Blue Man Group at Solaire

MANILA — When you get into your seat, look up! The laughs start even before the show starts with irreverent announcements discouraging texting, drone-flying, plerking, and cob-wobbling (whatever that means) that escalates quickly at the expense of several hapless audience members.

Then the show begins in earnest with the acclaimed Blue Man Group.

Founded in 1991, this multi-awarded part-performance art, part-science lecture, part-rock concert, and part-improv act hits Philippine shores for the first time, opening at The Theater of Solaria Resort and Casino on Thursday.

The onstage shenanigans of these three silent blue painted men will amaze, tickle and, at times, gross out. Nothing is spared in the insanity as liters of paint, mashed bananas, marshmallows, Twinkies, Jello, fire extinguishers, tissue paper, deadpan voiceovers and lucky audience members are used to roll-in-the-aisles comedic effect.

The show serves up a kinetic feast for the senses where the transitions between scenes come at a frenetic pace. Day-Glo, pastels, and the iconic Blue Man Group wind pipe organs work with the technical whizbangery of lights, and gigantic moving transparent LED screens to make this show a spectacle of sound, and a symphony of sight. It is an absolute joy to watch this live just to feel the bass when the percussions kick in.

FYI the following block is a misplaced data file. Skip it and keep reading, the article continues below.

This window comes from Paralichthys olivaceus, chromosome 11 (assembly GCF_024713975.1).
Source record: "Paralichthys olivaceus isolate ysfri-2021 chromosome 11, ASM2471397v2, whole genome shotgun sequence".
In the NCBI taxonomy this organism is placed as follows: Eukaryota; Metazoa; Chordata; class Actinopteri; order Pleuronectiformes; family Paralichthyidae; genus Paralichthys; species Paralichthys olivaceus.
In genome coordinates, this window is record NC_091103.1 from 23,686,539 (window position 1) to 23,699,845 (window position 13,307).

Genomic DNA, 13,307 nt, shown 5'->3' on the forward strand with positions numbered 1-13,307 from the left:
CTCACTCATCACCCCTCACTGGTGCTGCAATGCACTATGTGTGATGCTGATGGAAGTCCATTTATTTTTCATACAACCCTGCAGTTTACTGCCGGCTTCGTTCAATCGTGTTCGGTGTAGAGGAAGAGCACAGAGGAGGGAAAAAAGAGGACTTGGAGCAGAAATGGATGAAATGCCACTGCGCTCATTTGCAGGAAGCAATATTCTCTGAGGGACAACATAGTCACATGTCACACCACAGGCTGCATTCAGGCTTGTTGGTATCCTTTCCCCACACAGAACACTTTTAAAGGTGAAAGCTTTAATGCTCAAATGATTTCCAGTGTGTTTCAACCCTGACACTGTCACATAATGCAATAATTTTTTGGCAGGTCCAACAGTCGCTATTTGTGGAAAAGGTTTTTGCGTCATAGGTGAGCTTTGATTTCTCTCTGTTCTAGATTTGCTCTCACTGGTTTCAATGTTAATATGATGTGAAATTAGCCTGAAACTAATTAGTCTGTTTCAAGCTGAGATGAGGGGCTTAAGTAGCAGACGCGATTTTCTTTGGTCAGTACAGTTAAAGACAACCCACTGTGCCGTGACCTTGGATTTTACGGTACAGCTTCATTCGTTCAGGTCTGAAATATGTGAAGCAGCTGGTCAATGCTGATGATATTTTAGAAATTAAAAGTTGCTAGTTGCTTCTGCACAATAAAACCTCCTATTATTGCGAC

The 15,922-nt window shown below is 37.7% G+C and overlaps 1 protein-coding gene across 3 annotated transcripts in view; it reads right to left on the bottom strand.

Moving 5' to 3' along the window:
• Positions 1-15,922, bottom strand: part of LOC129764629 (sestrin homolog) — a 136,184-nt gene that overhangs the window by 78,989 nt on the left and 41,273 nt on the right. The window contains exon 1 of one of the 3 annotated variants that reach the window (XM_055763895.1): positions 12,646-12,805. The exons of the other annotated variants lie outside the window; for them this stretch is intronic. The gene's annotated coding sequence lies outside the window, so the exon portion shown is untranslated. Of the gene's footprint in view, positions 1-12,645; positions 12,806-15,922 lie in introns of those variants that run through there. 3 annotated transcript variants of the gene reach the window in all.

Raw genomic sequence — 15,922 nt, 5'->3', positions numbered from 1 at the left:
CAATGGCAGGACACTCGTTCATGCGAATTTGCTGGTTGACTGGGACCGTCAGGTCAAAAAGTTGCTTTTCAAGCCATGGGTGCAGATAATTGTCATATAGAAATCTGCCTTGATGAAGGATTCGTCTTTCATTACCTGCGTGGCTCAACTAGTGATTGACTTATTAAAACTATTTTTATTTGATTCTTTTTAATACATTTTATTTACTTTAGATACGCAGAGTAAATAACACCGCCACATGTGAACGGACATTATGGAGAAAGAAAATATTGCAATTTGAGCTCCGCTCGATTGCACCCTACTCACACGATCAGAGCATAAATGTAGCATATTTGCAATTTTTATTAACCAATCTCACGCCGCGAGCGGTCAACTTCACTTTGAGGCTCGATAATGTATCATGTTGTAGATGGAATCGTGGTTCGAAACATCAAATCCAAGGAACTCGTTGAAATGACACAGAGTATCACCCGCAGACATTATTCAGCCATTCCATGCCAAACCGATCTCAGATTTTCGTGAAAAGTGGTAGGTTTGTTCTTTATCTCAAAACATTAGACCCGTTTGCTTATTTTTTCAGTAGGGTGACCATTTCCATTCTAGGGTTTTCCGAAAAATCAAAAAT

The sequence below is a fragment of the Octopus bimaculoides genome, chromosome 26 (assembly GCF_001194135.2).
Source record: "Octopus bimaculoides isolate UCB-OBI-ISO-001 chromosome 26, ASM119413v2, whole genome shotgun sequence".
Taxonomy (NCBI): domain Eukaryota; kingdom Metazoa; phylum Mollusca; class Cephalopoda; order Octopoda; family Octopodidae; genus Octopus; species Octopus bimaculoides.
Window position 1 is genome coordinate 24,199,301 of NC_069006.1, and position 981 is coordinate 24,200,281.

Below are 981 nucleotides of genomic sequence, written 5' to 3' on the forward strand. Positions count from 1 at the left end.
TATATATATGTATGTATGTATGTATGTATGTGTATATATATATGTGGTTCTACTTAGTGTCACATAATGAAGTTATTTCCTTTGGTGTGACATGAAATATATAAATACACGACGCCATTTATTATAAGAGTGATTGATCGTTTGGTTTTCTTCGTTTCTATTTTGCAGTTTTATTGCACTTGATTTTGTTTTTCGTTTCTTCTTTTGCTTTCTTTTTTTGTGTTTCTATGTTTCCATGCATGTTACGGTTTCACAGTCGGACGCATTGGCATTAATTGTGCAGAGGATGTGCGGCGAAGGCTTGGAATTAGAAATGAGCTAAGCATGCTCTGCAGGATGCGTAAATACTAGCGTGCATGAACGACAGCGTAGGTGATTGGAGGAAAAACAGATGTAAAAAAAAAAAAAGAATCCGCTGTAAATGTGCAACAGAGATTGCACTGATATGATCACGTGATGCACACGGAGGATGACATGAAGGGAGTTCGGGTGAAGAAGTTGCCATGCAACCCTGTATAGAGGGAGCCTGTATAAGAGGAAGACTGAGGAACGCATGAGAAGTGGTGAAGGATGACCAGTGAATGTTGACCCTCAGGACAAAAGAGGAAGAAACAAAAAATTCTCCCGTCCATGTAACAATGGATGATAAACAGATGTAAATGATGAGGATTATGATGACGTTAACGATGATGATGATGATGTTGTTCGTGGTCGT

This polished production isn’t afraid to alternate between eardrum-splitting head banging sets and small intimate scenes that build up to its grand penultimate act that transforms the theater into a big playground that will make adults feel like kids again, leaving the venue into a delightfully beautiful mess.

This is one show that should not be missed for the laughs, the spectacle, the jaw-dropping sense of amazement, and for the zany blending of science, music, comedy and art.

The Blue Man Group is on a limited run at The Theater at Solaire until September 25.

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Pepita’s limited run at Cafe Ylang Ylang, Manila Hotel

MANILA — Inspired by last year’s successful Filipino Food Festival, “Lechon Diva” Dedet Dela Fuente’s decadent Truffle Rice Stuffed Lechon and other dishes from her Pepita’s Kitchen Degustacion are once again the stars of the buffet at the Manila Hotel’s Café Ilang Ilang.

Back for a second year, the hotel’s Filipino Food Fest opened last August 24 and will run until September 16.

Her Lechon Degustacion is one of those aspirational meals in Manila’s foodie scene. One must gather 15 fellow diners and get on a long waiting list. This buffet is one of best ways to try out Dela Fuente’s culinary creations without the hassle.

To open up the taste buds, start at the chicharon bar, which offers chicharon bulaklak, bituka and chicken skin. Three different pates are also there for the sampling — laing with kesong puti, bihod (fish roe with butter) and chicken liver with mango bits.

There is also a “deconstructed” ensalada with eggplants, adobo and kansi flakes and salted egg. The Fish Salad rounds out the appetizers.

Then there’s the Truffle Rice Stuffed lechon.